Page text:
China Investment Corp., the nation’s sovereign wealth fund, has about 60 percent of its assets in the U.S., which has many investment opportunities and a good legal system, Jin Liqun told CNBC in an interview yesterday.
Jin, chairman of CIC’s supervisory board, said that much of the rest of the fund’s assets are in Europe, other nations in Asia and Canada, with investments in resources, real estate and “open-market transactions.”
The fund needs to take a “serious look” at the financial industry in the U.S. and Europe to see if it’s ready for “serious discussions” about investment, Jin told the financial news channel.
China Investment managed $409.6 billion at the end of 2010, making it the world’s fifth-largest national fund, according to Sovereign Wealth Fund Institute. CIC’s international investments returned 12 percent last year, compared with the MSCI World Index’s 9.6 percent gain, according to the fund’s annual report.
“The European debt crisis can hardly get solved in the near term and banks there are likely to suffer further losses” from potential write-downs in debt holdings, said Lu Zhiming, a Shanghai-based analyst at Bank of Communications Co. “The timing doesn’t look right yet for investments.”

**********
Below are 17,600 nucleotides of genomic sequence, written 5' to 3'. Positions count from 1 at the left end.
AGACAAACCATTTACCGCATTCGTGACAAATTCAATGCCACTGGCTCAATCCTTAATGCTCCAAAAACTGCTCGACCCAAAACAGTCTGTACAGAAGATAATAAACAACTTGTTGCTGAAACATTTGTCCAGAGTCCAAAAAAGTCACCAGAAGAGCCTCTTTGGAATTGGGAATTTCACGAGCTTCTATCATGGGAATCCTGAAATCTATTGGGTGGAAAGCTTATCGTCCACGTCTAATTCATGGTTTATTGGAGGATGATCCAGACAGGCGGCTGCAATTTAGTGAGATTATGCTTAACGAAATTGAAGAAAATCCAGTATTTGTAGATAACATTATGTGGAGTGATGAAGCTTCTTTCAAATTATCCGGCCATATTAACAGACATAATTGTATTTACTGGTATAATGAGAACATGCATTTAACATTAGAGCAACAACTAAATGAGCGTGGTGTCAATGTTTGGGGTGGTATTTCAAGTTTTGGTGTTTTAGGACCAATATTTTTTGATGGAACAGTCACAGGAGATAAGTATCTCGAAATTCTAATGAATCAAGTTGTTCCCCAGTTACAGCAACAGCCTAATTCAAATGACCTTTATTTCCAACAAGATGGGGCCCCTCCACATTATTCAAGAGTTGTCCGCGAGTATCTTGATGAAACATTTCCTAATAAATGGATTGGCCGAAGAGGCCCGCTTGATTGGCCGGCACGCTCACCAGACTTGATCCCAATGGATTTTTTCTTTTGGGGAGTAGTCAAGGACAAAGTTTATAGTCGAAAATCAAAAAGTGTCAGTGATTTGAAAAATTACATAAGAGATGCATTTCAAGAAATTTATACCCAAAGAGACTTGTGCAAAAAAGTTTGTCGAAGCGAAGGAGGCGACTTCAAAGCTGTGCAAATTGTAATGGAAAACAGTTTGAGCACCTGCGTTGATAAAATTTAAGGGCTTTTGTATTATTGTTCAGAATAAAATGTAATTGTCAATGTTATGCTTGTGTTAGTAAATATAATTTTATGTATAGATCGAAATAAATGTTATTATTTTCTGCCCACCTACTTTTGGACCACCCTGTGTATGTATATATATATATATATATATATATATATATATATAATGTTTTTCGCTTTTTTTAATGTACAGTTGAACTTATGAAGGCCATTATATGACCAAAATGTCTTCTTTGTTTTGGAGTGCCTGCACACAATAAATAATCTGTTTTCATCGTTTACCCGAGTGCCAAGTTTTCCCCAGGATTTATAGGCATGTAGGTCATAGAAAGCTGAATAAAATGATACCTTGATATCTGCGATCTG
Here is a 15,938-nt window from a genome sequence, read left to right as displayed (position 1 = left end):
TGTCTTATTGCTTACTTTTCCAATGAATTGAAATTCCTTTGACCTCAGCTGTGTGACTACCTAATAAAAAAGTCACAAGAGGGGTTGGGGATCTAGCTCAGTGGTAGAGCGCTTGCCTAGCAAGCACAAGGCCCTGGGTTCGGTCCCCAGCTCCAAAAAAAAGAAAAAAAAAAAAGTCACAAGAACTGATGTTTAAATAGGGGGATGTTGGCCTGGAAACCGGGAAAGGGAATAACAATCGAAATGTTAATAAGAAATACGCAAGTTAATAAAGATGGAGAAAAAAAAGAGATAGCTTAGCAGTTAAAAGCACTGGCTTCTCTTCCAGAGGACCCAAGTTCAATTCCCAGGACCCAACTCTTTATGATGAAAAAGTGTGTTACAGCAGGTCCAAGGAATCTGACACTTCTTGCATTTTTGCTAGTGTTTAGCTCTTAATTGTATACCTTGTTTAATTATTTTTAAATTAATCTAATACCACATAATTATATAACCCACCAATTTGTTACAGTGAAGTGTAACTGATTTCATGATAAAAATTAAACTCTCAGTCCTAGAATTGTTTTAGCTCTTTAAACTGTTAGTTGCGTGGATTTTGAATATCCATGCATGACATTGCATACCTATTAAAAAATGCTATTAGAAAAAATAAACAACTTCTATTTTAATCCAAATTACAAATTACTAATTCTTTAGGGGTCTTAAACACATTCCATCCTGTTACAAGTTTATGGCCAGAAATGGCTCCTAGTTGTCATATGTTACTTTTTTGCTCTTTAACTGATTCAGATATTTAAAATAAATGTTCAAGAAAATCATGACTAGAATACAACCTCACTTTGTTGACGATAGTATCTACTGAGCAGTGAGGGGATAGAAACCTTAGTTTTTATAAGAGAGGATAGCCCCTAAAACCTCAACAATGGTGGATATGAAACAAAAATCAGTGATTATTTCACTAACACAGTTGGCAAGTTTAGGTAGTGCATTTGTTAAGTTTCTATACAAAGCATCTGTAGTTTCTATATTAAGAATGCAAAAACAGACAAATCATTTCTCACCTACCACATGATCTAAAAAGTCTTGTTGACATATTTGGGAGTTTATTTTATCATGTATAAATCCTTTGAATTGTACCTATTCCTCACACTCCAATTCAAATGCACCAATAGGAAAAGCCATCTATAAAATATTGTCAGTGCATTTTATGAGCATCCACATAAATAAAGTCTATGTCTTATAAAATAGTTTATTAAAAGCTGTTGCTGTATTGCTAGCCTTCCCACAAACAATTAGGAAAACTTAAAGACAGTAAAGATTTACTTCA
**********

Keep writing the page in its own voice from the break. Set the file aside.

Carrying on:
China’s central bank plans to create a new investment vehicle to manage $300 billion in foreign reserves, Reuters reported yesterday, citing two unidentified people familiar with the matter. The vehicle will run two funds that pursue “more aggressive” investments in the U.S. and Europe markets to generate higher returns, the report said.
Regarding aid for Europe, Jin said that China is still a developing, low-income nation; that its “hard-won” financial reserves are important for the nation’s economy; and that it’s not the job of CIC or any Chinese companies, state-owned or private, to rescue any country in distress.
Still, China would be willing to help with a “credible, convincing” program in Europe, he said.
“China would be willing to invest in, for instance, infrastructure in European countries” and can take equity stakes in companies that need capital, Jin said.
Jin also said that China can maintain an economic growth rate of about 8 percent for “a decade or two” and that some investors’ concerns that the banking system is fragile are unwarranted.
China’s banks have loaned about 6 trillion yuan ($947 billion) of assets to homeowners and roughly the same amount to developers, Jin said. With requirements for mortgages including minimum 60 percent down payments, stress tests show that banks can deal with the bursting of any bubbles, he said.
The U.S. passing a yuan-manipulation bill would be a “recipe for disaster,” and an artificially high yuan would boost exports from other nations, rather than push production back to the U.S., Jin said.